October 10, 2023
On Tuesday, October 10, 2023, EPPC scholars submitted public comments on proposed regulations by the Equal Employment Opportunity Commission (EEOC) to implement the Pregnant Workers Fairness Act (PWFA). The PWFA fills a longstanding gap in employment law and requires employers to provide their employees reasonable accommodations for pregnancy, childbirth, or related medical conditions in the workplace. However, EEOC’s proposal goes beyond the text of the PWFA to impose an abortion accommodation mandate on America’s employers.
EPPC scholars Rachel N. Morrison, Eric Kniffin, and Natalie Dodson submitted a public comment, stating:
We are deeply committed to supporting pregnant women, mothers, and their unborn children, including in the workplace. We celebrate the long overdue employment accommodation protections in law that women now have as a result of the passage of the PWFA. We are concerned, however, that EEOC’s expansive proposed regulations implementing the PWFA have turned the pro-woman, pro-mother, and pro-baby law on its head. The EEOC’s proposed regulations erase the very class of women the law is meant to protect: pregnant workers. The proposed regulations are far broader than those the pro-pregnancy and pro-childbirth PWFA would require. The EEOC’s expansive proposal raises serious religious freedom and free speech concerns for religious organizations and pro-life employers. Indeed, the Commission is trying to use the PWFA to regulate way beyond pregnancy, childbirth, and related medical conditions to mandate accommodations for even the opposite—abortion. This proposed abortion mandate is contrary to the statutory text and congressional intent of the PWFA.
The scholars urged the EEOC to “drop its abortion mandate, fully recognize employers’ statutory and constitutional protections for religious freedom and free speech, and keep the PWFA pro-woman, pro-pregnancy, and pro-childbirth.”
EPPC scholar Erika Bachiochi also submitted a public comment with former Department of Labor Acting Assistant Secretary for Policy Jonathan Berry, who wrote on behalf of pro-life women legal scholars Bachiochi, Helen Alvaré, and Ivana Greco. Their comment likewise urged EEOC to reconsider its abortion mandate and protect religious liberty, explaining EEOC’s “proposals include much that we celebrate as pro-women and pro-family, proposals that protect women and their unborn children when they are at their most economically vulnerable. But the proposals also threaten religious liberty, free speech, and advocacy for the unborn.”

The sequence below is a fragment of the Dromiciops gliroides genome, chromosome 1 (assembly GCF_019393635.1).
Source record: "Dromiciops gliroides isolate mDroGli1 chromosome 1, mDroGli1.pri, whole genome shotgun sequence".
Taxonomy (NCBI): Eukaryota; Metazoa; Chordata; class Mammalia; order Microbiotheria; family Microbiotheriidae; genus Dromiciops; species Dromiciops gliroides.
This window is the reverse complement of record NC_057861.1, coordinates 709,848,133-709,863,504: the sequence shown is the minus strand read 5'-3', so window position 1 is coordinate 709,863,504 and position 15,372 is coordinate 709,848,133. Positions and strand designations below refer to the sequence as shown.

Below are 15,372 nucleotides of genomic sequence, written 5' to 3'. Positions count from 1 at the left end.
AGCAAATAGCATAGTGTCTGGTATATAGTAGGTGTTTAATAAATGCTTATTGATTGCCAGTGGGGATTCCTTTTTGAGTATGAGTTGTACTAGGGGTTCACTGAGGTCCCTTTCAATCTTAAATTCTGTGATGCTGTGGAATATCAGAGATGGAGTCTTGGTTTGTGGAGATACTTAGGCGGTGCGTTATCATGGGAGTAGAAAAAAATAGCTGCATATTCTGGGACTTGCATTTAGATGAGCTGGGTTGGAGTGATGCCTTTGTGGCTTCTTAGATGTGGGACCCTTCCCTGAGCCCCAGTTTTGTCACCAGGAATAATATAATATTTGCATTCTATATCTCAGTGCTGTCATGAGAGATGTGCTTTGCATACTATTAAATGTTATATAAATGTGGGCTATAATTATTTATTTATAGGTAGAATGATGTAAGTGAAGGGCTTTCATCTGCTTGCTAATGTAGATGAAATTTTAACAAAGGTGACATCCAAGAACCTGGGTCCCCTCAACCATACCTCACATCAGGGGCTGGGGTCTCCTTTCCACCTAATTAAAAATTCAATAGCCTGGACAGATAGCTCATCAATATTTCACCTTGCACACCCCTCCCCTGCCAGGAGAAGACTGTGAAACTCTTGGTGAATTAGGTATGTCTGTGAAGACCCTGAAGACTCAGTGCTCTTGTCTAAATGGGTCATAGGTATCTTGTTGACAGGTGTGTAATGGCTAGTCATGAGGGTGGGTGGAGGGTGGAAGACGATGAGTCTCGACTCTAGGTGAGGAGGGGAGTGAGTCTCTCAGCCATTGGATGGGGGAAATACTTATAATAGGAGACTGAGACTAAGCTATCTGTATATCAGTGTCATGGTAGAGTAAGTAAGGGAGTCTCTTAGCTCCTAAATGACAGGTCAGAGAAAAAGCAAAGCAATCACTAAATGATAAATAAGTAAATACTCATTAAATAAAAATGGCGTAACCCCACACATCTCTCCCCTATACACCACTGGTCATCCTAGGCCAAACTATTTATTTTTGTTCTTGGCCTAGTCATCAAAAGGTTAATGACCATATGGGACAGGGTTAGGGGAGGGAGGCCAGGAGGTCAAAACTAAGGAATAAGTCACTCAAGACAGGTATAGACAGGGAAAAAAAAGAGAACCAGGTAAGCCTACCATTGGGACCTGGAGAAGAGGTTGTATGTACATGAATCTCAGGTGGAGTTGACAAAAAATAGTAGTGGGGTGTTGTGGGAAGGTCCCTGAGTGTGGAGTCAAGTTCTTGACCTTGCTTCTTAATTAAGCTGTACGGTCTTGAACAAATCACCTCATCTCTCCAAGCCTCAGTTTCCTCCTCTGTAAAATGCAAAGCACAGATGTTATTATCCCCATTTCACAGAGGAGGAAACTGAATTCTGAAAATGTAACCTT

Religious, pro-life, medical, legal, and policy organizations and experts also submitted public comments on EEOC’s proposed regulations.
About the EPPC comment signers:
Rachel N. Morrison, J.D., is an EPPC Fellow, director of EPPC’s HHS Accountability Project, and former attorney at the Equal Employment Opportunity Commission.
Eric Kniffin, J.D., is an EPPC Fellow, member of the HHS Accountability Project, and a former attorney in the U.S. Department of Justice’s Civil Rights Division.
Erika Bachiochi, J.D., is an EPPC Fellow in the Life and Family Initiative and author of The Rights of Women: Reclaiming a Lost Vision (2021).
Natalie Dodson is a Policy Analyst and member of EPPC’s HHS Accountability Project.
Other organizations submitting comments on the proposed rule include:
- Advancing American Freedom
- Alliance Defending Freedom
- The American Association of Christian Schools
- Americans United for Life
- Care Net
- Catholic Benefits Association
- Christian Employers Alliance
- Christian Medical & Dental Associations
- Democrats for Life of America
- Ethics & Religious Liberty Commission
- Former EEOC General Counsel Sharon Fast Gustafson
- Heritage Foundation
- National Institute of Family and Life Advocates
- The National Catholic Bioethics Center, Catholic Medical Association, and National Association of Catholic Nurses
- Pro-Life Scholars
- Students for Life of America
- Susan B. Anthony Pro-Life America
- The Stanley M. Herzog Foundation
- United States Conference of Catholic Bishops and The Catholic University of America